Thursday, May 20, 2010

Grape Escape - Parshat Naso

I had a wonderful Shavuot Holiday, full of friends, dairy food, teaching and learning. But having the holiday fall out on Tuesday night, Wednesday and Thursday makes this week feel like a Shabbat and holiday sandwich. I'm kind of pooped and have work tomorrow and then- Shabbat again (the end of the "sandwich") so this is going to be a quick post. In case you were wondering, the key lime cheesecake came out very well (I poured it all into one pie crust instead of two and have amended the recipe) and the class on Dairy Products in the Bible that I taught on Tuesday night was a lot of fun (we ate herbed goat cheese, Kefir, chocolate covered pomegranate seeds and Toblerone).

On Saturday morning, Parshat Naso will be read in Synagogues. One section describes the rules for when someone makes a Nazarite vow, where they "set themselves aside for God." The rules that apply to the Nazir include not drinking any wine or alcohol. In fact all grape products are off limits - wine vinegar, fresh grapes, dried grape, skins and seeds. Tough stuff. But a vow is a vow. The Nazir also can't cut their hair for the entire length of their Nazir commitment nor come into contact with a dead body- even if it is the body of a close relative. If the Nazir accidentally comes into contact with a dead body they must shave their head, bring a bird offering and then rededicate themselves to God and start growing their hair out again. When the terms of this vow are over the Nazir's hair is cut and that gets offered as a ritual offering as do lambs, rams, breads, oil and libations. So the wine and grape ban is lifted.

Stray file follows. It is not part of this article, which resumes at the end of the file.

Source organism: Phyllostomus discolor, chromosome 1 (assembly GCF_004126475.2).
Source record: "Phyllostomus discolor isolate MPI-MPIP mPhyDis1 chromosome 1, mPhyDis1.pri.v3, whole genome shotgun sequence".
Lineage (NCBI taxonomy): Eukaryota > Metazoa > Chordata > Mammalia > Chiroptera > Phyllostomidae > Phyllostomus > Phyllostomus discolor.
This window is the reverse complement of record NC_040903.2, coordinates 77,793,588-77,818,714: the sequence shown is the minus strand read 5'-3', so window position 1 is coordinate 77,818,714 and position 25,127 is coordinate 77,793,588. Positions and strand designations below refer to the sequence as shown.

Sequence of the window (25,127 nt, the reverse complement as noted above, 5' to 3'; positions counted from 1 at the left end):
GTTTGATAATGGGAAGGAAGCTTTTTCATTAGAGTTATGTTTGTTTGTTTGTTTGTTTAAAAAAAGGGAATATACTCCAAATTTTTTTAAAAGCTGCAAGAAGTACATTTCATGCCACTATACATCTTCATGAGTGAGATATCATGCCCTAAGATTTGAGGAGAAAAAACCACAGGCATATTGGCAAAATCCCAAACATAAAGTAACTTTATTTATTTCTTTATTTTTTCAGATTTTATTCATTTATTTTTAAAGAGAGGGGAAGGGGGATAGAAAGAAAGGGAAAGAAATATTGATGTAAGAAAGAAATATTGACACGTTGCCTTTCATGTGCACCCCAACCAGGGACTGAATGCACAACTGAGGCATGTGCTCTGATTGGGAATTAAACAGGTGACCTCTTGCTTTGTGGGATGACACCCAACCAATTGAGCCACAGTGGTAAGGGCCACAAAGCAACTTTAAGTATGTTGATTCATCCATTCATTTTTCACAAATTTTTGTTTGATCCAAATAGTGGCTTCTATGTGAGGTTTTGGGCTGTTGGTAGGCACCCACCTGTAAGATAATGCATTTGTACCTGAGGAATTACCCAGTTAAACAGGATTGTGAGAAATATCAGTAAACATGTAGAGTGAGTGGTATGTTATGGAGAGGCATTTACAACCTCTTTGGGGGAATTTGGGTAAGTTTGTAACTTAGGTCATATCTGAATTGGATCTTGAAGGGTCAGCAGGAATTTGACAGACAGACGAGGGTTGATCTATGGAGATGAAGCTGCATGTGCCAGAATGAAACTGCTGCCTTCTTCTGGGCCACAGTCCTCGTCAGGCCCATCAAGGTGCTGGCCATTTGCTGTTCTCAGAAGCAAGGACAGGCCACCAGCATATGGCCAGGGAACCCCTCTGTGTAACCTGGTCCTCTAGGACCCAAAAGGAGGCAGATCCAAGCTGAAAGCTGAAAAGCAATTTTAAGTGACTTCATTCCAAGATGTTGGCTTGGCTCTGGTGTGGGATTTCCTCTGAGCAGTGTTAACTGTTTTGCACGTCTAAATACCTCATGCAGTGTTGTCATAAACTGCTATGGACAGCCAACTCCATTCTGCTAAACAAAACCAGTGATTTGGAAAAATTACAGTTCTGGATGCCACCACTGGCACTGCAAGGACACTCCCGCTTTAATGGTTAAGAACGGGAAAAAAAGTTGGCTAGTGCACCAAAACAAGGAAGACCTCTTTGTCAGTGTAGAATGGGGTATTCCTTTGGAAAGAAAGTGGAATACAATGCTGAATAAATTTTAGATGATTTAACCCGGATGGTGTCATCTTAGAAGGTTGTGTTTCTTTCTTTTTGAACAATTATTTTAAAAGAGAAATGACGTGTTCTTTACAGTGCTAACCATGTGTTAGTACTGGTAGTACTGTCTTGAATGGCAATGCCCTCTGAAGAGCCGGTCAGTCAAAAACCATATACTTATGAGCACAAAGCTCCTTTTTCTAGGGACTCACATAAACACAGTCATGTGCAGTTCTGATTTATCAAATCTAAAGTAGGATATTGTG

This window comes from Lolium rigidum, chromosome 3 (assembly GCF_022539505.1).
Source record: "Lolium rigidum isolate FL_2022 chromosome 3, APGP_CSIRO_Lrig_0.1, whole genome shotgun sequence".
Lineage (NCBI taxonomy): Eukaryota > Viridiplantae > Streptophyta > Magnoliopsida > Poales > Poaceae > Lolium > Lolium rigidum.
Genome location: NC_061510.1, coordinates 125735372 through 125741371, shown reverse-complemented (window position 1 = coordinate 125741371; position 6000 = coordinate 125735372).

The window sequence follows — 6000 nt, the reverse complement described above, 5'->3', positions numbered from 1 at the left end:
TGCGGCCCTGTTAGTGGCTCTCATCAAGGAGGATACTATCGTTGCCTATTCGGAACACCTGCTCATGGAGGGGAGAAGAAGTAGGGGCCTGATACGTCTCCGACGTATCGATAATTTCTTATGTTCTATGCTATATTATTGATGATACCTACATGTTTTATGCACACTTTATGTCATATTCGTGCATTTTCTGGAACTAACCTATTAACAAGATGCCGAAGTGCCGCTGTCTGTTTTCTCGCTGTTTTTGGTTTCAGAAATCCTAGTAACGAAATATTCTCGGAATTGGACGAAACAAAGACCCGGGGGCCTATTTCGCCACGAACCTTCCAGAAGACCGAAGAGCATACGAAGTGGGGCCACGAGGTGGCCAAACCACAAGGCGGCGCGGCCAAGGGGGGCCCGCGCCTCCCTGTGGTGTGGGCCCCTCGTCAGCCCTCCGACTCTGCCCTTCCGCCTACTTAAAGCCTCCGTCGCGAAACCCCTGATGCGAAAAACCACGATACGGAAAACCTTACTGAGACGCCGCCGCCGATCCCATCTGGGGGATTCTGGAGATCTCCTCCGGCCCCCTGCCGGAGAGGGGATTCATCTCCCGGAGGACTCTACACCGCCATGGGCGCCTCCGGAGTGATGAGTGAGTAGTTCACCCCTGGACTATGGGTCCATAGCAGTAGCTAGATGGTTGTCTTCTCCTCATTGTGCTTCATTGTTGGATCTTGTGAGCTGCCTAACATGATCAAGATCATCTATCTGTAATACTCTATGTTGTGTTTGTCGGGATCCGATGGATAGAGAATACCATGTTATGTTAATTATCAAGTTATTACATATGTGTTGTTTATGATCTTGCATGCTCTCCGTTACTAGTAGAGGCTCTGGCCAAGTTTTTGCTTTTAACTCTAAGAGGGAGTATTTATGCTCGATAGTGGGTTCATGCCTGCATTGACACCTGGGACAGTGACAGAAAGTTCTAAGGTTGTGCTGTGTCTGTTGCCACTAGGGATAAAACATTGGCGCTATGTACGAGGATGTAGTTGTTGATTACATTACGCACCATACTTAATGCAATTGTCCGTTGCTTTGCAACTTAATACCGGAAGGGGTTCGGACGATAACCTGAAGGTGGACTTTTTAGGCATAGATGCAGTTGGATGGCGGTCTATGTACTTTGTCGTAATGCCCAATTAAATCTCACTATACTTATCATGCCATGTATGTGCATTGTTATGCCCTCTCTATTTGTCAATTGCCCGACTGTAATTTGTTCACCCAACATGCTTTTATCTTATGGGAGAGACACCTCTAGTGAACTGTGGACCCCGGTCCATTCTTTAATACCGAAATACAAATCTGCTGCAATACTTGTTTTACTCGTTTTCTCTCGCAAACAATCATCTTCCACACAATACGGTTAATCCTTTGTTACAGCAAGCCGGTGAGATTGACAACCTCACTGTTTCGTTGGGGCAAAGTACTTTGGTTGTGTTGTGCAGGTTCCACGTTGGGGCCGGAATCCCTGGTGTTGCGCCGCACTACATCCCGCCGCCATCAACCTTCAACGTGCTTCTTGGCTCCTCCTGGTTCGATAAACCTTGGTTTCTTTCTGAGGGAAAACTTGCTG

This collection of passages show us that making a vow is a serious thing and that we can always dedicate ourselves to a cause, and rededicate ourselves if we get thrown off track. We can commit ourselves to something forever or for a set period of time, and can feel a sense of accomplishment when that commitment is fulfilled.

Living, as I do, in the land of Universities, you can feel graduation season in the air. The student population is thinning at Harvard Hillel and the rowdy crowds walking back and forth between the Radcliff Quad and Harvard Yard are fewer and further between (utter peace is almost here for it's four month summer visit!!). Even though it has been three years since my last graduation (and nearly ten years since my high school graduation - only two more weeks till the reunion!) I still feel excited at this time of year. I share with the students in a sense of accomplishment, an anticipation of a season of freedom on the horizon and beyond that new beginnings. Maybe that's just what most people feel at the end of Spring.

This Shabbat I'll prepare a few dishes that would be sure to appeal to anyone who had just graduated from their time as a Nazir (p.s. this doesn't happen in the post-Biblical era, this is just for fun). First, my friend Miriam makes an amazing salad with fresh spinach, strawberries, candied pecans, grapes and a balsamic dressing that I'll have to get the recipe for. Then for a main dish I'll cook some chicken pieces (remember the bird offering?) with plump raisins, sliced ginger and chopped onion (keep the skin on, place chicken pieces in a Corningware or Pyrex baking dish, throw the raisins, ginger and onions on top, cover the dish with foil and bake at 350 for 1.5 hours). To finish things off - a non-dairy version of grape tart for dessert.

Mazal Tov to all the graduates!!

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